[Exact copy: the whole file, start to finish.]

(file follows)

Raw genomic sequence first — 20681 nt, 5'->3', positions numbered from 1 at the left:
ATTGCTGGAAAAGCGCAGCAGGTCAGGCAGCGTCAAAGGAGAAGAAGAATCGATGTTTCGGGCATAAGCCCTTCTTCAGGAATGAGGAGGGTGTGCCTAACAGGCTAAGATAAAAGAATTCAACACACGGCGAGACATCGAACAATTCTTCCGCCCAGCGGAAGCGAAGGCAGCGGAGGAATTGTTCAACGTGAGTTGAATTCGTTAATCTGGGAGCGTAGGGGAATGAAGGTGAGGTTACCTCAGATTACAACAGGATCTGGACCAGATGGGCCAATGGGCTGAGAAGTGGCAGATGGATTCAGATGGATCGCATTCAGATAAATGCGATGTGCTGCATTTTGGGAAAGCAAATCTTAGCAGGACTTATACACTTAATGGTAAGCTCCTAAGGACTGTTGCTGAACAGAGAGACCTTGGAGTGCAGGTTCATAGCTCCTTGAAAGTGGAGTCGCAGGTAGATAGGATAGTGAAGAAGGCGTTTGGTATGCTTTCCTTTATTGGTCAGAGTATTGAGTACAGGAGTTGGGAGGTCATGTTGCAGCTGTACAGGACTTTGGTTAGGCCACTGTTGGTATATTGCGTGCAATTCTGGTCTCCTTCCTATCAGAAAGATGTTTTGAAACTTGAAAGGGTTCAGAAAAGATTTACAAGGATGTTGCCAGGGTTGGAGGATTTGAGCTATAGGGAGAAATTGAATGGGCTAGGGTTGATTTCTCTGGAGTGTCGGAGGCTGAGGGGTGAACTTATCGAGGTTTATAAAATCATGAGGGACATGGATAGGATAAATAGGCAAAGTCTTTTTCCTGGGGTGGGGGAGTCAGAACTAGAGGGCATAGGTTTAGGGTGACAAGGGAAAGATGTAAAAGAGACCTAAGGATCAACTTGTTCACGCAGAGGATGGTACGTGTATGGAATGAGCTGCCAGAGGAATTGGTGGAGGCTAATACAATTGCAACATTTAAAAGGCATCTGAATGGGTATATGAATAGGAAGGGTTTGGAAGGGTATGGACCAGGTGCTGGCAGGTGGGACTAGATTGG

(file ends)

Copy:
Raw genomic sequence first — 20681 nt, 5'->3', positions numbered from 1 at the left:
ATTGCTGGAAAAGCGCAGCAGGTCAGGCAGCGTCAAAGGAGAAGAAGAATCGATGTTTCGGGCATAAGCCCTTCTTCAGGAATGAGGAGGGTGTGCCTAACAGGCTAAGATAAAAGAATTCAACACACGGCGAGACATCGAACAATTCTTCCGCCCAGCGGAAGCGAAGGCAGCGGAGGAATTGTTCAACGTGAGTTGAATTCGTTAATCTGGGAGCGTAGGGGAATGAAGGTGAGGTTACCTCAGATTACAACAGGATCTGGACCAGATGGGCCAATGGGCTGAGAAGTGGCAGATGGATTCAGATGGATCGCATTCAGATAAATGCGATGTGCTGCATTTTGGGAAAGCAAATCTTAGCAGGACTTATACACTTAATGGTAAGCTCCTAAGGACTGTTGCTGAACAGAGAGACCTTGGAGTGCAGGTTCATAGCTCCTTGAAAGTGGAGTCGCAGGTAGATAGGATAGTGAAGAAGGCGTTTGGTATGCTTTCCTTTATTGGTCAGAGTATTGAGTACAGGAGTTGGGAGGTCATGTTGCAGCTGTACAGGACTTTGGTTAGGCCACTGTTGGTATATTGCGTGCAATTCTGGTCTCCTTCCTATCAGAAAGATGTTTTGAAACTTGAAAGGGTTCAGAAAAGATTTACAAGGATGTTGCCAGGGTTGGAGGATTTGAGCTATAGGGAGAAATTGAATGGGCTAGGGTTGATTTCTCTGGAGTGTCGGAGGCTGAGGGGTGAACTTATCGAGGTTTATAAAATCATGAGGGACATGGATAGGATAAATAGGCAAAGTCTTTTTCCTGGGGTGGGGGAGTCAGAACTAGAGGGCATAGGTTTAGGGTGACAAGGGAAAGATGTAAAAGAGACCTAAGGATCAACTTGTTCACGCAGAGGATGGTACGTGTATGGAATGAGCTGCCAGAGGAATTGGTGGAGGCTAATACAATTGCAACATTTAAAAGGCATCTGAATGGGTATATGAATAGGAAGGGTTTGGAAGGGTATGGACCAGGTGCTGGCAGGTGGGACTAGATTGG